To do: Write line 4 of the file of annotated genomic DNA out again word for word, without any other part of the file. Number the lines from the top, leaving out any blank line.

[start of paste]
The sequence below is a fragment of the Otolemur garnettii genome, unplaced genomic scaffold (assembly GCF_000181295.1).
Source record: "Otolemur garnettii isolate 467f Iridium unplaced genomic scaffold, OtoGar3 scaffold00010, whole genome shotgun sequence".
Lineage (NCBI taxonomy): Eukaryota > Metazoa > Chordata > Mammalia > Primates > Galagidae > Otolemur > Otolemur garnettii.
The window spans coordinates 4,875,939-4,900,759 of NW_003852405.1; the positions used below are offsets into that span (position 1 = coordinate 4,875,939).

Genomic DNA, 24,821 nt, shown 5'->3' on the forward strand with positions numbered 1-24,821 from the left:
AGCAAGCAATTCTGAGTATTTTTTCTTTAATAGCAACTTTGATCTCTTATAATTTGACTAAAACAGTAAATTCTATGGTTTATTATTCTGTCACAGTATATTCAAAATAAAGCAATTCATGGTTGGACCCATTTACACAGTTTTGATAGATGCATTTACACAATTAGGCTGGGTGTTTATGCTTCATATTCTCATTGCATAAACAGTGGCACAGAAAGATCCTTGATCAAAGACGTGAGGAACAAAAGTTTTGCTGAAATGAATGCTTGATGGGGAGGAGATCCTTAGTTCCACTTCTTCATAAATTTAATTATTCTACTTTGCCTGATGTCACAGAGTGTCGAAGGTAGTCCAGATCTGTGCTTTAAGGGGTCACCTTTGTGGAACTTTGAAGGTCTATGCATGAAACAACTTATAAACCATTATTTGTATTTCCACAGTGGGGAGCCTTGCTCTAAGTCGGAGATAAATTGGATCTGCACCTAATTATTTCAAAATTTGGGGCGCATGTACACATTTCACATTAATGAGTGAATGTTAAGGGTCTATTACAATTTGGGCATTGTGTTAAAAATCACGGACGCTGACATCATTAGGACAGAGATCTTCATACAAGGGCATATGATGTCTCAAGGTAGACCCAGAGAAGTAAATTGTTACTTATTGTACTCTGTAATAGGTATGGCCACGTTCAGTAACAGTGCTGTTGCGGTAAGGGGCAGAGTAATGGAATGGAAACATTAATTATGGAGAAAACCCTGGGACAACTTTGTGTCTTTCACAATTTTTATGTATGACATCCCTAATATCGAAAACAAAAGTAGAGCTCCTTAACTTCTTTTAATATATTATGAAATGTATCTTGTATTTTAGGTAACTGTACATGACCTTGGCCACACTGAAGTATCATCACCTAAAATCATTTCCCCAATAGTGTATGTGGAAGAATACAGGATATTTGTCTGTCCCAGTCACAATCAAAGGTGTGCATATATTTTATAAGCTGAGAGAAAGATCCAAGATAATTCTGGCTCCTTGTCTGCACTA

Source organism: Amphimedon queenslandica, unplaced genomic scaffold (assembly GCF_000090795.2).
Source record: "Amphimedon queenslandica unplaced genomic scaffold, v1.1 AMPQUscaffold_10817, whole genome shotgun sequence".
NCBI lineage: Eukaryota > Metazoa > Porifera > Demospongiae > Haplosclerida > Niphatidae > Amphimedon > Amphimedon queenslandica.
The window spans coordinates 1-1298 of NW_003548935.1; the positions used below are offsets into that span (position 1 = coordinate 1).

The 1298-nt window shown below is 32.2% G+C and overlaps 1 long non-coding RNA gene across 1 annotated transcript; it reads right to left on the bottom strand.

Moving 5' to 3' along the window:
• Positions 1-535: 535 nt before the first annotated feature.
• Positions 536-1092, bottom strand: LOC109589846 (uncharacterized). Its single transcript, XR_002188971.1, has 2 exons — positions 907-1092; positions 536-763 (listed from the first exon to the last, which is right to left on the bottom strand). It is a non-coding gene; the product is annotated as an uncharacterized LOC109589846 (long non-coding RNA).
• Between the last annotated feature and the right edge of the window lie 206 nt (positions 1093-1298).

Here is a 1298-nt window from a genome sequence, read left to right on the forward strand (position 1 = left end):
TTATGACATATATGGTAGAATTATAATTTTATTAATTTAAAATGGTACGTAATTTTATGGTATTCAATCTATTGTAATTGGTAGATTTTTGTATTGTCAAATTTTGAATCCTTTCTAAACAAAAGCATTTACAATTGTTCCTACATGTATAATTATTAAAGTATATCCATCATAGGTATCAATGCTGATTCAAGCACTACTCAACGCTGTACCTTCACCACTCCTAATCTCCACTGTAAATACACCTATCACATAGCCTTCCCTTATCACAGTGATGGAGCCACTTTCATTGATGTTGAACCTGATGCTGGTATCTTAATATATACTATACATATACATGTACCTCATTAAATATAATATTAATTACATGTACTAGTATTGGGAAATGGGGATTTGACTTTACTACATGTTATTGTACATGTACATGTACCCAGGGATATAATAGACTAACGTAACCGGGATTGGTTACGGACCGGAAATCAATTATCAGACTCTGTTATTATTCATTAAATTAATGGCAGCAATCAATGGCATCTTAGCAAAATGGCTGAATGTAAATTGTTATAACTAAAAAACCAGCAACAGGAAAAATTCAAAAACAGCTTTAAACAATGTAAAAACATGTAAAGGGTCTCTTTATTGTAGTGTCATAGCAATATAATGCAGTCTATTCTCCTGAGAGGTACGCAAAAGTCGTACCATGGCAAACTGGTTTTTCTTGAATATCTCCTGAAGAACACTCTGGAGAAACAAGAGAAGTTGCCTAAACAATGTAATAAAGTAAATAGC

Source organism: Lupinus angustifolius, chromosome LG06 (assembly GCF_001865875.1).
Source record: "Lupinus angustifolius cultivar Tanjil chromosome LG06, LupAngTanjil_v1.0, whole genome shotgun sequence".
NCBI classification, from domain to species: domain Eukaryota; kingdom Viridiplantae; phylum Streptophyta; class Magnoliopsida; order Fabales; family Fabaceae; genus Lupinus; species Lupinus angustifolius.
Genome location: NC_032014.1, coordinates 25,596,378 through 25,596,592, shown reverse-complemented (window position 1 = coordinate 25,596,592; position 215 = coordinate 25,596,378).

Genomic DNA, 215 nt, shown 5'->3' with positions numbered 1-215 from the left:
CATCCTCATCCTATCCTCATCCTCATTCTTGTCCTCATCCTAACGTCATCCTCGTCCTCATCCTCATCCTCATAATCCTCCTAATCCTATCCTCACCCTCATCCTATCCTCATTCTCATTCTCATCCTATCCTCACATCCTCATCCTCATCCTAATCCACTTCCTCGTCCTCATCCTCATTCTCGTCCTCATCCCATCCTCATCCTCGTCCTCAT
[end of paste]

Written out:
The window spans coordinates 4,875,939-4,900,759 of NW_003852405.1; the positions used below are offsets into that span (position 1 = coordinate 4,875,939).